In response to:

Distorting Numbers on Gay Identity

JayWayne Wrote: Feb 20, 2013 11:05 AM
What year is it on this web site? Some time in the mid-60's? The 4% figure has been widely accepted for some time. You can quibble about the terminology and methodology if it amuses you, but the greater question is: Did you have a particular numerical threshold in mind above which equal rights under the law for a minority is appropriate? Jews are 3% of the population and are treated equally. If there was a published survey which showed that gays constitute at least 3%, THEN do we get equal protection under the law? Please advise. Also, please give up on the marriage-procreation blather. Married people don't always have children. People who have children aren't always married. They are not legally linked.
Rick676 Wrote: Feb 20, 2013 11:43 AM
The 4% figure is only accurate if you add in the bisexuals, so that is a false statistic in regards to homosexuality. Homosexuals already have equal protection under the law. The have the same ability to marry anyone of age of the opposite sex as I do, therefore they have the same rights that I do. That it is not what they want does not constitute inequality, just that what they want is outside of the law. They cannot marry someone of the same sex, and neither can I, therefore we have the same restrictions, or equal protection under the law. Tell me why a minute minority (>2%) can dictate the radical change of an institution that goes back for millenia just for them to feel "normal"?
James88 Wrote: Feb 20, 2013 1:08 PM
What if the government only recognized marriages between an individual and someone of the same race? Sure, you could say that this would limiting marriage, but you'd still have the same right to marry someone of the same race as anyone else would have.

You may think this metaphor is not applicable, because interracial opposite-sex couples can procreate with each other's genes. Fine, I grant you that, but it doesn't change my point. My point is that segregated equality is a misnomer. It's only equal through an unequal prism.

Also, why does a majority determine what human rights are? Expanding an institution does not change the original institution. The original institution exists. It's just complimented by a simliar institution
Rick676 Wrote: Feb 20, 2013 1:17 PM
Complimented? Not likely, and the experience of millennia of mankind's existence has proven that one man and one woman united in marriage provides the best foundation for civilized society. Race restrictions were only in certain places at certain times, not universal, so your metaphor is lacking not only due to melanin. Your point is that you want what you want and are willing to twist words and metaphors to get what you want. I don't care who you sleep with, but calling it a marriage is like calling a dog's tail a leg. The dog still only has four legs no matter what you call the tail.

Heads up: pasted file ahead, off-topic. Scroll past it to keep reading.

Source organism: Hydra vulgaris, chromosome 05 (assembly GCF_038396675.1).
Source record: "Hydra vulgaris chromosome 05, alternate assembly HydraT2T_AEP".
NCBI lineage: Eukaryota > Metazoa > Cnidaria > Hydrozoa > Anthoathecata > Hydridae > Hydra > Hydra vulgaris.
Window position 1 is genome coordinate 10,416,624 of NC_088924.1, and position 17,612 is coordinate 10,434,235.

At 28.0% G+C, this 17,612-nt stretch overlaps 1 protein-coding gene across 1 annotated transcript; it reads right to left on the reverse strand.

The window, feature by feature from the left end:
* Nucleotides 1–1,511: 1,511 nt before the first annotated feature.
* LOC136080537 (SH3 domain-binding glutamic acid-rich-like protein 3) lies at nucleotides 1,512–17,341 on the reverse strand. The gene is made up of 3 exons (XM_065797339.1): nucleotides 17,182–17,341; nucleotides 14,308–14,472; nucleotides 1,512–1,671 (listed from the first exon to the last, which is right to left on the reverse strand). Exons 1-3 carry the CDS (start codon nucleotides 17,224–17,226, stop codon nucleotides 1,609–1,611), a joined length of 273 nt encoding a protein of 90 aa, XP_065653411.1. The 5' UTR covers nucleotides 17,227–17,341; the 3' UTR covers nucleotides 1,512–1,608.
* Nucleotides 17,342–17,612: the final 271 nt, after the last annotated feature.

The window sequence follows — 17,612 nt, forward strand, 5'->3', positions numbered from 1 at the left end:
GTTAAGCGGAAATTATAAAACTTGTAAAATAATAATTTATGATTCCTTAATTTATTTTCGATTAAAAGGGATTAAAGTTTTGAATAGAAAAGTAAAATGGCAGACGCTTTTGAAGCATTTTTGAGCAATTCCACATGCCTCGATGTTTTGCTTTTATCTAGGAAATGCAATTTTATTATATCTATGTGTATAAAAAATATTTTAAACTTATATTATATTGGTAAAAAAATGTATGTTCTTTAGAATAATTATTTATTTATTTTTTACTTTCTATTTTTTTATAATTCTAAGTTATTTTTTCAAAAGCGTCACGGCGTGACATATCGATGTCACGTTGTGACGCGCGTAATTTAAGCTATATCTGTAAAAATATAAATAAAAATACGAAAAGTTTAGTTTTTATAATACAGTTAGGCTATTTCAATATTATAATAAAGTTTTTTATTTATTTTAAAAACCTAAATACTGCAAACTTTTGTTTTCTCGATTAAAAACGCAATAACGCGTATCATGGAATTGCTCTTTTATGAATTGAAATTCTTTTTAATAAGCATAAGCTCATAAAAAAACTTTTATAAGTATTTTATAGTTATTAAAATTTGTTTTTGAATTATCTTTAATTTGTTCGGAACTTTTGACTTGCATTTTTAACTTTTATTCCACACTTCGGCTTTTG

JayWayne Wrote: Feb 20, 2013 1:22 PM
Your definition of equality is shockingly flawed. In order to try to help you understand, I will resort to the following imperfect but I hope illustrative metaphor. For your concept of marriage equality to apply, laws defining opposite sex marriage would have to stipulate that the two people involved not be in love.

The institution of marriage, until about 100 years ago, was almost exclusively concerned with arranged marriages, and in most cultures included customs regarding dowries, exchange of property, etc, etc. Only recently has marriage evolved to be between consenting adults in some places. The 'adults' part isn't required everywhere, even now.

And again, the size of a minority should not bear on providing equality for all.
Rick676 Wrote: Feb 20, 2013 2:52 PM
And again, you have equality. You just want something that no one has ever had, and call it "human rights". The institution of marriage is not a "human right", but rather an institution that was initiated to protect the woman and her children. The woman was protected from other men, and given rights to her husband's property, and protected the child's inheritance and legacy rights. As for marriage involving love, there is no requirement for it even today. Love who you wish, but you can only marry the opposite sex. Anything else is a farce and misnomer.

A misleading new state-by-state study claims that nearly 4 percent of American adults identify as lesbian, gay, bisexual or transgender with Washington, DC boasting the top LGBT population of nearly 10 percent.

These figures seem to contradict a 2011 study from the same experts at UCLA’s Williams Institute that showed only 1.7% saying they were gay or lesbian. Where’s the discrepancy?

The new numbers include bisexuals, who actually outnumber lesbians and gays. This is politically inconvenient for the gay rights argument because bisexuals by definition feel attraction to both genders, and so exercise some element of choice in how they express...